The Daily Tar Heel

Serving the students and the University community since 1893

Saturday April 1st

Airports Appeal to FAA: Loosen Some Safety Rules

RDU and CDI officials say FAA security regulations are harming business without improving overall safety.

Charlotte-Douglas International Airport requested this week that the FAA get rid of certain blanket restrictions that officials feel are not significantly contributing to safety and instead are causing problems at the airport.

Several airport restrictions, including the presence of additional security guards, were implemented following the Sept. 11 terrorist attacks. The FAA would not allow airports to reopen until taking these additional measures.

But Charlotte-Douglas officials say they want to implement safety precautions that will not have an adverse effect on business.

"We're the ones on the front lines," said Charlotte-Douglas Aviation Director Jerry Orr. "We would like the flexibility to design our own security measures."

Orr said the measures the airport would like to see lifted include:

- The new FAA rule prohibiting non-ticketed passengers past security check points, a safety requirement airport officials fear is keeping people out of the terminal.

Non-ticketed passengers are those who come into the airport who are not on a flight and might come to greet or say goodbye to family or friends.

- The FAA mandate that no cars can park within 300 ft. of the terminal.

Orr said the airport's parking deck lies within that distance and because of its design, airport officials have had to close the entire parking deck.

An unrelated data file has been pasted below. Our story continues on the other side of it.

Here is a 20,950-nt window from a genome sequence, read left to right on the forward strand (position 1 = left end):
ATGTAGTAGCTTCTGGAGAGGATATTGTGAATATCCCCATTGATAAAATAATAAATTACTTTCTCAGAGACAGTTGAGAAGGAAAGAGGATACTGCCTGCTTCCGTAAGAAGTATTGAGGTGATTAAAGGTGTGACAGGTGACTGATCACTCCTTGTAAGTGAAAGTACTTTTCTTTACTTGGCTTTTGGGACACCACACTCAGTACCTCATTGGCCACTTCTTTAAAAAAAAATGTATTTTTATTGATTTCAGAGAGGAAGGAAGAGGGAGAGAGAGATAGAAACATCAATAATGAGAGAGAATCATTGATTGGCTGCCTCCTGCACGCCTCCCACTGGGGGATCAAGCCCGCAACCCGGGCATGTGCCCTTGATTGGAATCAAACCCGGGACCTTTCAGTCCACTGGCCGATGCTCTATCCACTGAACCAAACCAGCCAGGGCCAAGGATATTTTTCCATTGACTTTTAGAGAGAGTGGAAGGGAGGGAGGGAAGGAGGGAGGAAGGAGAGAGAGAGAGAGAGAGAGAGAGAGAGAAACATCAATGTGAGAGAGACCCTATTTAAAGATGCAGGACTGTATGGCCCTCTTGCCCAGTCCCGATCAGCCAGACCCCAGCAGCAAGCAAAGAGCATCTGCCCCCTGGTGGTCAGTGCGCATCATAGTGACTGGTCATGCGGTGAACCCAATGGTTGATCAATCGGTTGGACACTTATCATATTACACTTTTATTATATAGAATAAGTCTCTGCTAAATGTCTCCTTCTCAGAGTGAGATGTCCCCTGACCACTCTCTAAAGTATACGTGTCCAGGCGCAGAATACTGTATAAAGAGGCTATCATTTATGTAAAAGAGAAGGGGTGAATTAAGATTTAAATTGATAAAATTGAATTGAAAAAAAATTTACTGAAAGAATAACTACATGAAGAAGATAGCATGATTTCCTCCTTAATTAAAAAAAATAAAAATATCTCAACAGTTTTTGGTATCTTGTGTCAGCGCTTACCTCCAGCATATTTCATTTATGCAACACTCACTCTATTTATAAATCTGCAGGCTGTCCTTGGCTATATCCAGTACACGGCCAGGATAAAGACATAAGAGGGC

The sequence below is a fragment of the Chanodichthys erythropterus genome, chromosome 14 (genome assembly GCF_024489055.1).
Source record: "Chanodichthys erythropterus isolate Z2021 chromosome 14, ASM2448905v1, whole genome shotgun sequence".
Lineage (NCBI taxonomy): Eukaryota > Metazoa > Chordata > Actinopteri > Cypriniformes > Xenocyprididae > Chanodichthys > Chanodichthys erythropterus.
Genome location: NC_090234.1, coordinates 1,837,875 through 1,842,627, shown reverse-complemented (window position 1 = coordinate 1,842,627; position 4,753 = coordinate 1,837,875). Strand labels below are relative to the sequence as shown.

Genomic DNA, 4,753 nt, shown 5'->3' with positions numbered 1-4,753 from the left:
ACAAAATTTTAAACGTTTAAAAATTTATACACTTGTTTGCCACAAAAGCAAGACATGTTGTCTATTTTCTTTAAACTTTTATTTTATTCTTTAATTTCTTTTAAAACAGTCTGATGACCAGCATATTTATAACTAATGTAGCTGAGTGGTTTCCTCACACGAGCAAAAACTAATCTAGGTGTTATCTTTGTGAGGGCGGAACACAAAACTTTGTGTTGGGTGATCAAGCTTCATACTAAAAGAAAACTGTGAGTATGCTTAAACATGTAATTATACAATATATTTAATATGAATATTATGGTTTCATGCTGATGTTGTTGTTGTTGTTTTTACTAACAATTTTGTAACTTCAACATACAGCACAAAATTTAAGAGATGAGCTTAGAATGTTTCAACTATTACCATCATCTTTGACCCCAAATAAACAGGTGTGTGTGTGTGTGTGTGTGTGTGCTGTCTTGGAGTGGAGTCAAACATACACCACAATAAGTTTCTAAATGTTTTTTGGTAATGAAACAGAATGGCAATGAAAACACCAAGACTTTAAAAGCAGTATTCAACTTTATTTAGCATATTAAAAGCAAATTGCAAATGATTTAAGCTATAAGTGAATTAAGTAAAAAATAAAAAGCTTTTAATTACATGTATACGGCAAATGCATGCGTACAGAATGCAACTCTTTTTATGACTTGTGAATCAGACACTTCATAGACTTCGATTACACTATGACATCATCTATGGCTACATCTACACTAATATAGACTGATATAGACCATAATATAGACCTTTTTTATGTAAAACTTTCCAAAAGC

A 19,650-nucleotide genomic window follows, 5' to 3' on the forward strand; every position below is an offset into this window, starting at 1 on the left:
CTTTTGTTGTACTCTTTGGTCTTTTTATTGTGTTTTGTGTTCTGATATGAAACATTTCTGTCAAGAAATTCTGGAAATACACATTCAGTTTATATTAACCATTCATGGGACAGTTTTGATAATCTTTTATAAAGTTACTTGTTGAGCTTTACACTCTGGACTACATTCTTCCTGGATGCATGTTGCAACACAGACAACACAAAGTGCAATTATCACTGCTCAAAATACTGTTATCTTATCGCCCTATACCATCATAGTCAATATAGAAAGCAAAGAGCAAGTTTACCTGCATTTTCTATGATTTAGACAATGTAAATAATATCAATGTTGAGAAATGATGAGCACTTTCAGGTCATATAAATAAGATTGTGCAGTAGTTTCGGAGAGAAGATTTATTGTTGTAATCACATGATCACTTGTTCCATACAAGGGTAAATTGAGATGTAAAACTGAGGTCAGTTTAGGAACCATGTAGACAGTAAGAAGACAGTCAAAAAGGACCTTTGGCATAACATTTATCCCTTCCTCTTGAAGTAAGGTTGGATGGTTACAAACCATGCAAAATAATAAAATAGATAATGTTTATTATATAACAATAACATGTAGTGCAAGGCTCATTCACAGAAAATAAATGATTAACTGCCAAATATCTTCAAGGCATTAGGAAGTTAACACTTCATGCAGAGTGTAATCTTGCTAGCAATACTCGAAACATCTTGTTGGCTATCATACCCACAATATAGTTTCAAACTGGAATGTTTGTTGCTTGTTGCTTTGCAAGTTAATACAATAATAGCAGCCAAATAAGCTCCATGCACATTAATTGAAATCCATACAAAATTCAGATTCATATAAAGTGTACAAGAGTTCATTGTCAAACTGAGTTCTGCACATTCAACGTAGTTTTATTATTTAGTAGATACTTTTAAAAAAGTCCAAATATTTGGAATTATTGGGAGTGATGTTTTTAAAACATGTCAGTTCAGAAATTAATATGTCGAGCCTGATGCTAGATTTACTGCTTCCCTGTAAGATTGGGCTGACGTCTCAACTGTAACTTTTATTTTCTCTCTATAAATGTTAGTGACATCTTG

- The FAA ban on all curbside check in.

Orr said this doubles the burden on interior check in, increasing congestion and possibly creating a safety hazard.

Christopher White, a spokesman for the FAA, told The Associated Press Wednesday it is unlikely that Orr's request will be granted.

Officials at Raleigh-Durham International Airport also are arguing certain FAA restrictions that are creating problems at the airport.

Mirinda Kossoff, communications manager at RDU, said RDU is negotiating with the FAA to reopen 1,200 prime parking spaces within 300 feet of the terminal.

In addition to a general decline in business, RDU suffered further losses when Midway Airlines closed its 17 gates.

Kossoff said Midway, which used the airport as a hub, was in the process of folding, and the terrorist attacks expedited its closing. "The airport as a whole took a big hit," she said. "Some vendors had to lay off people or cut back their hours."

Orr also said a general decrease in air travel is having a negative effect on concourse vendors -- a scene repeated in airports nationwide, including RDU.

"(RDU's) concessions are suffering but not as much as those at Charlotte-Douglas because they have more concessions," Kossoff said.

Orr said the restrictions increase safety but at a cost to passenger privacy.

"They are safer because we're putting a tremendous amount of effort into keeping passengers safe, however, they are more intrusive."

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